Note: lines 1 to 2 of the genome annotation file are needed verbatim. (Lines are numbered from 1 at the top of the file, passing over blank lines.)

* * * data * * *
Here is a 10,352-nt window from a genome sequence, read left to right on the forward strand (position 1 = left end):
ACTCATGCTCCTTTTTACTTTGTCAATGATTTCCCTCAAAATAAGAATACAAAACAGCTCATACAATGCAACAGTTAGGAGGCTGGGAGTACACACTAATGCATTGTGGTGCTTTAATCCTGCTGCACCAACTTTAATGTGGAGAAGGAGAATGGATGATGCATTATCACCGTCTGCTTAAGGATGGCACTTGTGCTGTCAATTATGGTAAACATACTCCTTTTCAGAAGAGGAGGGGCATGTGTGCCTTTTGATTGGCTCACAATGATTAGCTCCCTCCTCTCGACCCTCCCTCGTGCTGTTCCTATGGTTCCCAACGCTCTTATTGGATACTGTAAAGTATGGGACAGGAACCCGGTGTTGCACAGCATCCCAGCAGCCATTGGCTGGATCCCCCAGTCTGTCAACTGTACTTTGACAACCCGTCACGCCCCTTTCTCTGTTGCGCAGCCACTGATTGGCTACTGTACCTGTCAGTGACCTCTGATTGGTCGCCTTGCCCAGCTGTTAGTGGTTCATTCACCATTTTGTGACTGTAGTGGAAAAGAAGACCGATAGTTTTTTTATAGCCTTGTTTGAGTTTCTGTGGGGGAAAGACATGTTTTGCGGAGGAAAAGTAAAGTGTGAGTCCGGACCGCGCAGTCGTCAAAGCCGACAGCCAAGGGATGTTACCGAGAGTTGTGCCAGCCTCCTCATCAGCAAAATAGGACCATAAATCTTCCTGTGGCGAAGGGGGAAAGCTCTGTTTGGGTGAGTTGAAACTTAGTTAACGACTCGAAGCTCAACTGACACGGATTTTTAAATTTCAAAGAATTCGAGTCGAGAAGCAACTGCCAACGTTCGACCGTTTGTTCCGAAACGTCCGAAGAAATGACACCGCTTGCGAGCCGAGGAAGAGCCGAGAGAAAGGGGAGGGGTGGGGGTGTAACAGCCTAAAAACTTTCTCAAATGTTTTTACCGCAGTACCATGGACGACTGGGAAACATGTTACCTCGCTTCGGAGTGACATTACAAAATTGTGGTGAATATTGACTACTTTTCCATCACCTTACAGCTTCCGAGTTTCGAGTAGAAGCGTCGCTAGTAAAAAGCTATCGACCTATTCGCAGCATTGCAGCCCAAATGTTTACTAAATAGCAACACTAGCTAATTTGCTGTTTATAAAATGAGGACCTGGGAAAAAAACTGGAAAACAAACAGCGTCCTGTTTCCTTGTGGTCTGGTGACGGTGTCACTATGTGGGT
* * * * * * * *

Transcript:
Here is a 10,352-nt window from a genome sequence, read left to right on the forward strand (position 1 = left end):
ACTCATGCTCCTTTTTACTTTGTCAATGATTTCCCTCAAAATAAGAATACAAAACAGCTCATACAATGCAACAGTTAGGAGGCTGGGAGTACACACTAATGCATTGTGGTGCTTTAATCCTGCTGCACCAACTTTAATGTGGAGAAGGAGAATGGATGATGCATTATCACCGTCTGCTTAAGGATGGCACTTGTGCTGTCAATTATGGTAAACATACTCCTTTTCAGAAGAGGAGGGGCATGTGTGCCTTTTGATTGGCTCACAATGATTAGCTCCCTCCTCTCGACCCTCCCTCGTGCTGTTCCTATGGTTCCCAACGCTCTTATTGGATACTGTAAAGTATGGGACAGGAACCCGGTGTTGCACAGCATCCCAGCAGCCATTGGCTGGATCCCCCAGTCTGTCAACTGTACTTTGACAACCCGTCACGCCCCTTTCTCTGTTGCGCAGCCACTGATTGGCTACTGTACCTGTCAGTGACCTCTGATTGGTCGCCTTGCCCAGCTGTTAGTGGTTCATTCACCATTTTGTGACTGTAGTGGAAAAGAAGACCGATAGTTTTTTTATAGCCTTGTTTGAGTTTCTGTGGGGGAAAGACATGTTTTGCGGAGGAAAAGTAAAGTGTGAGTCCGGACCGCGCAGTCGTCAAAGCCGACAGCCAAGGGATGTTACCGAGAGTTGTGCCAGCCTCCTCATCAGCAAAATAGGACCATAAATCTTCCTGTGGCGAAGGGGGAAAGCTCTGTTTGGGTGAGTTGAAACTTAGTTAACGACTCGAAGCTCAACTGACACGGATTTTTAAATTTCAAAGAATTCGAGTCGAGAAGCAACTGCCAACGTTCGACCGTTTGTTCCGAAACGTCCGAAGAAATGACACCGCTTGCGAGCCGAGGAAGAGCCGAGAGAAAGGGGAGGGGTGGGGGTGTAACAGCCTAAAAACTTTCTCAAATGTTTTTACCGCAGTACCATGGACGACTGGGAAACATGTTACCTCGCTTCGGAGTGACATTACAAAATTGTGGTGAATATTGACTACTTTTCCATCACCTTACAGCTTCCGAGTTTCGAGTAGAAGCGTCGCTAGTAAAAAGCTATCGACCTATTCGCAGCATTGCAGCCCAAATGTTTACTAAATAGCAACACTAGCTAATTTGCTGTTTATAAAATGAGGACCTGGGAAAAAAACTGGAAAACAAACAGCGTCCTGTTTCCTTGTGGTCTGGTGACGGTGTCACTATGTGGGT